China has always been at the heart of overseas manufacturing, but with rising wages throughout the country, will China maintain the level of low-cost manufacturing it’s known for?
Some experts believe that with rising wages, companies may begin moving production to countries such as Vietnam that have maintained lower labor costs. Furthermore, growth of the labor force may see a dramatic slow-down as Chinese demographics shift and policies change.
Why are wages increasing?
Retaining public support as the key motivation, the Chinese government supports increased minimum-wages throughout the country. In some provinces, wages have increased by almost 15 percent. And they are expected to keep rising until minimum-wage is 40 percent of urban salaries, part of the income-distribution plan set by the State Council at the beginning of last year.
However, according to China’s National Bureau of Statistics, urban salaries increased by 14.4 percent in 2011, whereas the increase was only 11.9 percent in 2012. This indicates the slowing of wage inflation in China’s urban areas, thereby capping the rise of minimum wage as well.
What about the labor force?
Due to the one-child policy set in the 1980s, the country is now seeing an aging population. China announced it would ease the policy in November of last year, hoping to bolster the labor force.
At the same time, they loosened the housing-registration laws, allowing workers more mobility between urban and rural areas. This could make worker retention difficult for manufacturing facilities in certain areas, potentially furthering the wage-increases.
What does this mean for overseas manufacturing?
When put into perspective, China isn’t the only country seeing rising wages. Other countries such as Indonesia, Thailand, Malaysia and many others in Southeast Asia have seen increases in minimum wage, following in China’s footsteps.
Even though labor costs may still be less in other Asian countries, the supporting infrastructure and logistics capabilities of China far outweigh the difference. China is filled with highly skilled workers and its long standing reputation as the leading source of manufacturing has allowed the country to perfect all processes involved in production. Quality control meets U.S. demands, and the array of manufacturing equipment already established in most facilities allows for unlimited customization of products.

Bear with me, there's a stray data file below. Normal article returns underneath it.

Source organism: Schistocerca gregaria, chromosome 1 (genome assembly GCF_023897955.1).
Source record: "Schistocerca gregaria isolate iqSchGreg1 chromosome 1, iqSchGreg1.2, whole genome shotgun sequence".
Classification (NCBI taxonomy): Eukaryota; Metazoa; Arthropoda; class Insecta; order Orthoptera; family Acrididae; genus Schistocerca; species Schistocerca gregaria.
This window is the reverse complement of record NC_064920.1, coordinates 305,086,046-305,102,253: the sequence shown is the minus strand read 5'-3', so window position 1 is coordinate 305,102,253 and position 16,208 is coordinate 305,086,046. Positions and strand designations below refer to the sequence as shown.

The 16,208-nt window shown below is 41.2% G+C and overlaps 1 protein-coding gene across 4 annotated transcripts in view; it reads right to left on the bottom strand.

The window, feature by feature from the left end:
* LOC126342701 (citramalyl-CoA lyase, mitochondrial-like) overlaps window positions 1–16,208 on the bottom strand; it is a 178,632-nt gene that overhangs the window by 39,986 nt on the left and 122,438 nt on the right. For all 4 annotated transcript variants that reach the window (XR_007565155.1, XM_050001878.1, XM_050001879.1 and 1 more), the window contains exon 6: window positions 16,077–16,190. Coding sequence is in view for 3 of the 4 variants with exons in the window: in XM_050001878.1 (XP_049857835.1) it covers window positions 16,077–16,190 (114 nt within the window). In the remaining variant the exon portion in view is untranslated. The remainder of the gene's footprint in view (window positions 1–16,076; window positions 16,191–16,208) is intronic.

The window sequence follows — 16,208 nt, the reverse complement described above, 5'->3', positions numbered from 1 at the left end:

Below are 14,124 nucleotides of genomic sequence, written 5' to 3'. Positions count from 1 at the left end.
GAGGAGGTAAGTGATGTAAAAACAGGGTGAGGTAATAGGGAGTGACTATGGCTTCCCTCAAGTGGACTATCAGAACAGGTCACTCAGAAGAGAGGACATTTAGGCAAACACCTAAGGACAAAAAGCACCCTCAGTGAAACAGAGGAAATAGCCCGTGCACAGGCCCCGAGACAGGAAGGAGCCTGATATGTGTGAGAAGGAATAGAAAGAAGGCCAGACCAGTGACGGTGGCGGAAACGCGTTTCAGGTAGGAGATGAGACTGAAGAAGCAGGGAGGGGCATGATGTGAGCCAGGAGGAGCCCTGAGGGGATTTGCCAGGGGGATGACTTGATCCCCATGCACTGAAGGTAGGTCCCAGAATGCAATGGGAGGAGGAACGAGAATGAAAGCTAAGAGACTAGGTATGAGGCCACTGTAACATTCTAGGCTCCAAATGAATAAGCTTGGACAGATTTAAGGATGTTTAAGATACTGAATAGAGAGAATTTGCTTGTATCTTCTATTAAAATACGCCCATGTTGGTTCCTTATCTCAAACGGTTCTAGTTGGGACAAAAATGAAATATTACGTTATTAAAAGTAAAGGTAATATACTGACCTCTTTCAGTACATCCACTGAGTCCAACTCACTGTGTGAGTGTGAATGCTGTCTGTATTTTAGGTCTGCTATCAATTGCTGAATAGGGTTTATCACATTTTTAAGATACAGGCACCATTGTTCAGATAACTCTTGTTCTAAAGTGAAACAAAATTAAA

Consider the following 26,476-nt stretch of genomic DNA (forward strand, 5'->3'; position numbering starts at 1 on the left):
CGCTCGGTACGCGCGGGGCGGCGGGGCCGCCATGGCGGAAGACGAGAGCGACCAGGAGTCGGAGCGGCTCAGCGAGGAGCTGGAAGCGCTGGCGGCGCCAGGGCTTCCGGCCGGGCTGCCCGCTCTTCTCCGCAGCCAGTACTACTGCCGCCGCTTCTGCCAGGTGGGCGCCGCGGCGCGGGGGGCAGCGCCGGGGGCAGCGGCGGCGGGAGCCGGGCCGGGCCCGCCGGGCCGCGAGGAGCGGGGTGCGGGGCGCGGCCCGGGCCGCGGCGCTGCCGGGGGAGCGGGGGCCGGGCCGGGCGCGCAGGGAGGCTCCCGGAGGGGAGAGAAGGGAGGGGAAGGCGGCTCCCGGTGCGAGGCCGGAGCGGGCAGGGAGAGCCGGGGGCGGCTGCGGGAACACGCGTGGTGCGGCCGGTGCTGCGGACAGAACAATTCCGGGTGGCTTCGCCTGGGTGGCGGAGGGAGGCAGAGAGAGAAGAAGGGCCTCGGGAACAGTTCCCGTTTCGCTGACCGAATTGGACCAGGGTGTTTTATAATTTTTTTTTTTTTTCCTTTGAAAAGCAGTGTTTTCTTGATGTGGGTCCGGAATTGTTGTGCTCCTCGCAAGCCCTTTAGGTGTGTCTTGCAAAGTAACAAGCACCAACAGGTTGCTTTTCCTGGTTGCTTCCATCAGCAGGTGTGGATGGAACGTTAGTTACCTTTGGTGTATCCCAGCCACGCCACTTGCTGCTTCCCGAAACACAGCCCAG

Some believe that lower energy prices in the U.S. make manufacturing here more achievable, but actually, energy only accounts for 5-7 percent of China manufacturing costs. Shipping costs are a fractional cost component, considering it would take many months to manufacture in the United States what China can make in just a few weeks.
And, last but not least, manufacturing wages in the U.S. are increasing as well. As of January 2013, minimum wage in China averaged the equivalent of $1.19 hourly. Compare that to the United States, where factory wages are about $20.00 per hour depending on state and industry.
Outsourcing manufacturing to China is still extremely profitable, and certainly a better deal for any business that would otherwise try to produce in the United States. Contact ITI today for the quality manufacturing you want at a price you can afford.